The latest film in Dan Brown's thrilling Robert Langdon series, Inferno, is out today, and while I looked at the previous films in the series with passing interest, the premise of this one really grabbed my attention. Not only does the film make reference to one of the most famous epic poems in history, but the concepts behind the film rely heavily on science and epidemiology.
The title of film, and the novel it's based on, refers to Dante's Inferno, an epic poem about Hell. In the film, Robert Langdon must follow clues that relate to this poem in order to save humanity.
"Dante invented our modern conception of Hell," says film producer Brian Grazer. "In the book, Dante witnesses sinners on Earth punished by poetic justice. That becomes the basis of the puzzles Langdon has to solve in this movie. Dante described Hell; the painter Boticelli visualized Hell; but only Robert Langdon, the symbologist, can prevent Hell on Earth by stopping the release of a deadly virus."
The motivation of the antagonist of the film is clear. He wants to stop the problem of overpopulation on Earth, he wants people to stop people from using the planet's resources beyond its capabilities, so he's going to put an end to it himself. He's going to create a deadly virus that will kill billions of people. It's up to Robert Langdon to solve puzzles using clues from Dante's Inferno to prevent this.
This seems like it would make an awesome movie, and did make a bestselling novel. Millions of people have enjoyed solving puzzles alongside Langdon as he races against the clock and around the world to find clues. But, scientifically speaking, how plausible is the concept behind Inferno?
Now, before I get into the pedantics, I'd like to note that it was very important to both director Ron Howard and screenwriter David Koepp that they get things right, especially concerning the aspect of overpopulation. They worked extremely hard to make the antagonist of the film, a bioengineer named Bertand Zobrist, believable and, while a bit insane, they wanted him to be methodical and convincing. You can't do this with shady science and statistics. So the numbers that are reported in the movie as far as overpopulation statistics were painstakingly collected and are accurate. It then fell to the writers and movie production crew to come up with a way for this methodical mad scientist to take care of overpopulation in a thrilling way that would keep readers and movie-lovers on the edge of their seats. Not always an easy task. Thankfully, there are some awesome scientists out there who are willing to share their expertise!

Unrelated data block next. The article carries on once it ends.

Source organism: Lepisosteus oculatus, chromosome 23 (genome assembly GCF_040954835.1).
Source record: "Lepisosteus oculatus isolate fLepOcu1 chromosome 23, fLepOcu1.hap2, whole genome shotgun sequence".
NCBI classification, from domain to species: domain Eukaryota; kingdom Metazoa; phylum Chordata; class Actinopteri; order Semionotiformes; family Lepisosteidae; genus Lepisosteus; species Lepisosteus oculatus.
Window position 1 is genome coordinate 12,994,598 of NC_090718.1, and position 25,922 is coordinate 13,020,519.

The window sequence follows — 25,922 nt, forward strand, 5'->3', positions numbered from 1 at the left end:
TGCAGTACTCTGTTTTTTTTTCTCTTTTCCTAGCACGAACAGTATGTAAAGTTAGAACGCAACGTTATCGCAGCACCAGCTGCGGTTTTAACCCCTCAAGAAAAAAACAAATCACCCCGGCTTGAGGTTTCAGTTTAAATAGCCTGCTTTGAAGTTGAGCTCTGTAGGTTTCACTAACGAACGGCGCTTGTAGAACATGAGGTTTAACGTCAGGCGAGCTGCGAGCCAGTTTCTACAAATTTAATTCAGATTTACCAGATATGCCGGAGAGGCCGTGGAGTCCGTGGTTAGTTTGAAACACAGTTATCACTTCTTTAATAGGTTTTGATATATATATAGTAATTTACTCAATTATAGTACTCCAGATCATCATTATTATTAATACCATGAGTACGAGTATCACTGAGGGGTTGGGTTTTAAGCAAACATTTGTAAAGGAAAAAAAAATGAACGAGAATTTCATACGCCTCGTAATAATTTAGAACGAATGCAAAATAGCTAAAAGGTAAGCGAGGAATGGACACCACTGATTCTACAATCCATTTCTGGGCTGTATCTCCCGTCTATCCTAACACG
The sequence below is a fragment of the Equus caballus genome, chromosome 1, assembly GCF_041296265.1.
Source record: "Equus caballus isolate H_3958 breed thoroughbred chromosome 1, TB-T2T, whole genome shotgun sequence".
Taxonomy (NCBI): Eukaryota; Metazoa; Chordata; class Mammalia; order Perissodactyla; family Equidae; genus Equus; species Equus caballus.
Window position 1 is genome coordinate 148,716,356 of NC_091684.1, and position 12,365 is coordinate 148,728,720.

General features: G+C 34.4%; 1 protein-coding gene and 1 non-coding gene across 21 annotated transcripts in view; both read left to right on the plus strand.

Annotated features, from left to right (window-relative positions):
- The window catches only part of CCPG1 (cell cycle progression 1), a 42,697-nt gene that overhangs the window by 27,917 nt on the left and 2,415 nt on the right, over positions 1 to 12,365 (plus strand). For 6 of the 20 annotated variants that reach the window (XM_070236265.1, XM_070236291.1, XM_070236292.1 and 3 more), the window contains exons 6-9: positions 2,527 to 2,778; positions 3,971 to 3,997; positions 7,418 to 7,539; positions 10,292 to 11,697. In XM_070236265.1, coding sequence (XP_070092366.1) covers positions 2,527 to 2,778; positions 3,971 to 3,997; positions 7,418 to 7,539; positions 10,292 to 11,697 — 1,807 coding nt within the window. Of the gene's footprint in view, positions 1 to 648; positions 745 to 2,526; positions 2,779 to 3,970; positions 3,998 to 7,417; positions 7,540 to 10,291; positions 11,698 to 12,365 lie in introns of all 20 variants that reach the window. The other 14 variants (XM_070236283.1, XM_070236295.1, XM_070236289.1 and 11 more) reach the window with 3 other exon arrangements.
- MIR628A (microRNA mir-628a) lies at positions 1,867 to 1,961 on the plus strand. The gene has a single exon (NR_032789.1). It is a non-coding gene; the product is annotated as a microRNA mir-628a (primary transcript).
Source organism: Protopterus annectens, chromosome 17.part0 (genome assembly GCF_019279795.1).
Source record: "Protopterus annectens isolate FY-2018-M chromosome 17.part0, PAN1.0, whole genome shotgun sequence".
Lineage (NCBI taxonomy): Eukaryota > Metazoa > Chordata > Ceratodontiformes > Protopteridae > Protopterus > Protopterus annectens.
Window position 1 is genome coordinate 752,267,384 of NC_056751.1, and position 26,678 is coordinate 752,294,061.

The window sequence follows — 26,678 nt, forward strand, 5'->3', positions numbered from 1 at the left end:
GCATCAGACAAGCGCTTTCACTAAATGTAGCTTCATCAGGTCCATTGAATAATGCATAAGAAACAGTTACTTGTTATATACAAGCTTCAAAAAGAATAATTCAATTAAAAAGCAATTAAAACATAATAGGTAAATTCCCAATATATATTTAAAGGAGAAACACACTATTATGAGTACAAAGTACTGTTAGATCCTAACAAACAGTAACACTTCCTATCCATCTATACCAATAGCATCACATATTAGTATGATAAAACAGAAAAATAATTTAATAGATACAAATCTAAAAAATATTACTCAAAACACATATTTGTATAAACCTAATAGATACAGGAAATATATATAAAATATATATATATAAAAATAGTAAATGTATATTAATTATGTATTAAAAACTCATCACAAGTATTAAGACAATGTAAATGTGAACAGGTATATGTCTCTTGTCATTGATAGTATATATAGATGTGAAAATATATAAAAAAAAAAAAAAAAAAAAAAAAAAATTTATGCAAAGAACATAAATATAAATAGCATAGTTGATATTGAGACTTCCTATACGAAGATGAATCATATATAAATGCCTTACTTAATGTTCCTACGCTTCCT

Yesterday I had the great opportunity to talk to Alexei Aravin, a biologist from California Institute of Technology, about some of the science behind the movie, and how things like that would work in real life. Are bioweapons something we need to be concerned about in the real world?
According to Aravin, the answer is both yes and no.
In Inferno, we have a madman who happens to have both the education and resources to work with viruses. Aravin said there are no known viruses that would behave quite the way that Zobrist's virus works, but we can assume that Zobrist is crazy and smart enough to modify something heavily enough so that it works--in the movie.
According to Dr. Aravin, after a virus is developed (and there is, as I said, no known virus that would be able to do what Zobrist wants it to do in the film--any virus would have to be heavily modified), there would be a couple major problems a madman (or, say, a country who wants to attack another, or a terrorist group, etc) would have to overcome before he was able to infect the world with a massive virus.
The first, in relation to the film, is that it's super unlikely that one person could pull off a plan like this on his own. While Dr. Aravin has seen the film, I haven't, so I don't know exactly how Zobrist tries to accomplish this (and I wouldn't say if I did, because SPOILERS, SWEETY!), but one madman trying to infect millions of people with a targeted virus would be extremely difficult when you take into account the way viruses behave. There would need to be methods of production, testing, transport, planning, and detonation. One man couldn't realistically coordinate all this. There would need to be a coordinated group of crazy people to carry out this crazy plan. "And hopefully there are not enough crazy people in the world," Aravin says, to make this a reality. While there are a lot of nuts out there, they would all have to be united under the same goal, have knowledge of viruses, and have resources available to them. All of these things combined make it highly unlikely that this sort of operation would remain covert long enough to be carried out without something leaking. And they would need to keep it quiet for some time, because of the second problem with using a virus to wipe out any one section of the population.